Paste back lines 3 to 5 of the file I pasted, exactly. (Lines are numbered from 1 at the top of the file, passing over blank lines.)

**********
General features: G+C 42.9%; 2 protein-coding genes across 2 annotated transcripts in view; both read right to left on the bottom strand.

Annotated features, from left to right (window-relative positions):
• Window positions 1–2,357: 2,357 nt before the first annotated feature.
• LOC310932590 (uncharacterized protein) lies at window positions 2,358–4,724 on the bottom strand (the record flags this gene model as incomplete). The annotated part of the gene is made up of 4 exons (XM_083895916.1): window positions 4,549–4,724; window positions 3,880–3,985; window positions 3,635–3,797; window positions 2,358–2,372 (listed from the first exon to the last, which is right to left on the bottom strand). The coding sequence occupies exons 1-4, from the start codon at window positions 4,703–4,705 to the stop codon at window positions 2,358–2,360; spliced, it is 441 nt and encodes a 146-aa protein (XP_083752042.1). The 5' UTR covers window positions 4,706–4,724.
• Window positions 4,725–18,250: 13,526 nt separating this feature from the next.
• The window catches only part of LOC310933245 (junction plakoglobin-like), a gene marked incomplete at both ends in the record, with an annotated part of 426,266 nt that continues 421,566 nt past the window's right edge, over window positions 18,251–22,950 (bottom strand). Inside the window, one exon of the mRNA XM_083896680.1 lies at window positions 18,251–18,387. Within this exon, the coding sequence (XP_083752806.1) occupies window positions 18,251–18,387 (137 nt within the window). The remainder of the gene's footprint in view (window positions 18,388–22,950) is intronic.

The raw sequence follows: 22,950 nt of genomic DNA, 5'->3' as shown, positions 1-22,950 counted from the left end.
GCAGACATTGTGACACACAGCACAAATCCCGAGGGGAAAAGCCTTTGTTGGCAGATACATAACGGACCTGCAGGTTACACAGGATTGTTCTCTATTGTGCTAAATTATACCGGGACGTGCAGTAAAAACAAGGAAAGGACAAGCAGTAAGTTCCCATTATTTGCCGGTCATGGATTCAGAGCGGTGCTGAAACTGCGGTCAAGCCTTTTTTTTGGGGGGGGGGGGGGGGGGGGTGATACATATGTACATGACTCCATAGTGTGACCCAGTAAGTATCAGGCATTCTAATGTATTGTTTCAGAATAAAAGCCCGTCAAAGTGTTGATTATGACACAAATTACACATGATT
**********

• Window positions 1–2,357: 2,357 nt before the first annotated feature.
• LOC310932590 (uncharacterized protein) lies at window positions 2,358–4,724 on the bottom strand (the record flags this gene model as incomplete). The annotated part of the gene is made up of 4 exons (XM_083895916.1): window positions 4,549–4,724; window positions 3,880–3,985; window positions 3,635–3,797; window positions 2,358–2,372 (listed from the first exon to the last, which is right to left on the bottom strand). The coding sequence occupies exons 1-4, from the start codon at window positions 4,703–4,705 to the stop codon at window positions 2,358–2,360; spliced, it is 441 nt and encodes a 146-aa protein (XP_083752042.1). The 5' UTR covers window positions 4,706–4,724.
• Window positions 4,725–18,250: 13,526 nt separating this feature from the next.